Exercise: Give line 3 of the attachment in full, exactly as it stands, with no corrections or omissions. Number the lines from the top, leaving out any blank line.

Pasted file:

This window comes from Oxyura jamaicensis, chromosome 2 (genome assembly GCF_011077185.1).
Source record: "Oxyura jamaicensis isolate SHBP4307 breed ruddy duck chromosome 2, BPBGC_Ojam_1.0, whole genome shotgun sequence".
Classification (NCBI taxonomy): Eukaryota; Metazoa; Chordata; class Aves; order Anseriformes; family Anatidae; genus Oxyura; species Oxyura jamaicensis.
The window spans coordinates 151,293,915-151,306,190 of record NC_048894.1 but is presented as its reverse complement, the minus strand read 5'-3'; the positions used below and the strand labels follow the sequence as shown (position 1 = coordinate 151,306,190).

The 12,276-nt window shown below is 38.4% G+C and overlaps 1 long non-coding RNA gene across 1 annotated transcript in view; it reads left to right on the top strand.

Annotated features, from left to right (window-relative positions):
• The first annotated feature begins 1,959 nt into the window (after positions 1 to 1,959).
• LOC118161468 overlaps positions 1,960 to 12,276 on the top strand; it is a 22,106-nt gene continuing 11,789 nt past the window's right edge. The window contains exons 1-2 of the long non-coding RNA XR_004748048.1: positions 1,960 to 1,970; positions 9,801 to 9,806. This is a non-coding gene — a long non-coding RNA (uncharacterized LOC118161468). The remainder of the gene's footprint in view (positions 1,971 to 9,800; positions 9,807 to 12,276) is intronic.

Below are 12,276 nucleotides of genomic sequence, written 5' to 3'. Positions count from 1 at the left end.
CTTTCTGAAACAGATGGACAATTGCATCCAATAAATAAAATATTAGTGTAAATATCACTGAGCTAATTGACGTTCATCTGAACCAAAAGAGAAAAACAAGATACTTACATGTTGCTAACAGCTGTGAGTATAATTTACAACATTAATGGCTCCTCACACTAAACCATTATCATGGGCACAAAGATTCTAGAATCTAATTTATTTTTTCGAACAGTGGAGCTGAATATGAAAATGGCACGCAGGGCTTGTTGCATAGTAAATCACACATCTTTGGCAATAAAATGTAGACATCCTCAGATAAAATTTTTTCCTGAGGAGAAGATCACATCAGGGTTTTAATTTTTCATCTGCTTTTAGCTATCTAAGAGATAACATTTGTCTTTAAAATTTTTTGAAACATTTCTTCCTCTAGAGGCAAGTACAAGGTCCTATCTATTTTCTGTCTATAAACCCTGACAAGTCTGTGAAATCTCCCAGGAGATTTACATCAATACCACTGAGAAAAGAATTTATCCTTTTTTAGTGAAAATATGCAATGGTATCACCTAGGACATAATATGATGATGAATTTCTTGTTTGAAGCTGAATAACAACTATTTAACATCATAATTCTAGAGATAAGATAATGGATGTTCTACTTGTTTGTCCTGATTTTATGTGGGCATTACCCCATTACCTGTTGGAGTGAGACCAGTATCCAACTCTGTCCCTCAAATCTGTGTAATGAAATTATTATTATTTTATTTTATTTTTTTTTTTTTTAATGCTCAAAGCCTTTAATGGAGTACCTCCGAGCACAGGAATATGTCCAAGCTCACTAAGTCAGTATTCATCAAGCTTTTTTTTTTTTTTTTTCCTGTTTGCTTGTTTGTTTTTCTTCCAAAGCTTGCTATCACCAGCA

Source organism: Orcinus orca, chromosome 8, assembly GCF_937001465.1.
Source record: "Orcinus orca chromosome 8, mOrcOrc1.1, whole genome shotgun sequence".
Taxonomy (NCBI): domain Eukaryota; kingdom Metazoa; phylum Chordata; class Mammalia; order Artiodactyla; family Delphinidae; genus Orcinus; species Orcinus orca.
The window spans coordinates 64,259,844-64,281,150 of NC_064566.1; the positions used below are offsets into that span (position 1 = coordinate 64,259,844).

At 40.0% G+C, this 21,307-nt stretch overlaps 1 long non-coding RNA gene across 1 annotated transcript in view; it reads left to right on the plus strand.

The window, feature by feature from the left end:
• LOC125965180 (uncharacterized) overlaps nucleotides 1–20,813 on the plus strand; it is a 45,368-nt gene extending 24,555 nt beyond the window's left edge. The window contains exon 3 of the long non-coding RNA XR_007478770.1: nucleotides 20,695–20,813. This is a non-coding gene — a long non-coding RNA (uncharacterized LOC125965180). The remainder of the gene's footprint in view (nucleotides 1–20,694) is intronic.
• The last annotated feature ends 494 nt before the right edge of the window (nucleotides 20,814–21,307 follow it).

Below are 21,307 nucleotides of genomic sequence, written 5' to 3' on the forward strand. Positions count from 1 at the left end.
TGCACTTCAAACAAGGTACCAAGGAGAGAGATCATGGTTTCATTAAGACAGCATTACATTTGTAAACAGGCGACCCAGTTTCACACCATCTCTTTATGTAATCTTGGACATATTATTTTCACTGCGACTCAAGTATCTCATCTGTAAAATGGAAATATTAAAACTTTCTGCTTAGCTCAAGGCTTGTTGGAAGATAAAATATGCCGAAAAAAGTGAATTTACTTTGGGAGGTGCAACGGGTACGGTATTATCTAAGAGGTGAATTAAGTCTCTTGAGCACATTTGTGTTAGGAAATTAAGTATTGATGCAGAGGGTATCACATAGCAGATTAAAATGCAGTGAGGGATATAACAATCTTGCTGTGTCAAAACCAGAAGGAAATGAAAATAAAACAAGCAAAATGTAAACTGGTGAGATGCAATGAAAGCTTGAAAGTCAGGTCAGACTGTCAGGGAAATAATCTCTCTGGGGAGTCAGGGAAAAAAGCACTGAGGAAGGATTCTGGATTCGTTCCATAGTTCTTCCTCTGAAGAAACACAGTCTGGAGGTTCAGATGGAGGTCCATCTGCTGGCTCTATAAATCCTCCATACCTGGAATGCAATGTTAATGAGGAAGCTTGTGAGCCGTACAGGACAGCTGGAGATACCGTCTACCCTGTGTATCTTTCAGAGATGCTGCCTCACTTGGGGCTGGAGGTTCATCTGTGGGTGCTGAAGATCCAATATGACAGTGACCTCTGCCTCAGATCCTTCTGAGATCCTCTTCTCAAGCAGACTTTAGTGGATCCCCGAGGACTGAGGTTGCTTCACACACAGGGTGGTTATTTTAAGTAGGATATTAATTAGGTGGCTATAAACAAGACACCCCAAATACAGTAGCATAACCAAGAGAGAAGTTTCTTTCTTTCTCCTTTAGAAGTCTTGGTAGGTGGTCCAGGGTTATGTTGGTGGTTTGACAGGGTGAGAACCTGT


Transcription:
Classification (NCBI taxonomy): Eukaryota; Metazoa; Chordata; class Aves; order Anseriformes; family Anatidae; genus Oxyura; species Oxyura jamaicensis.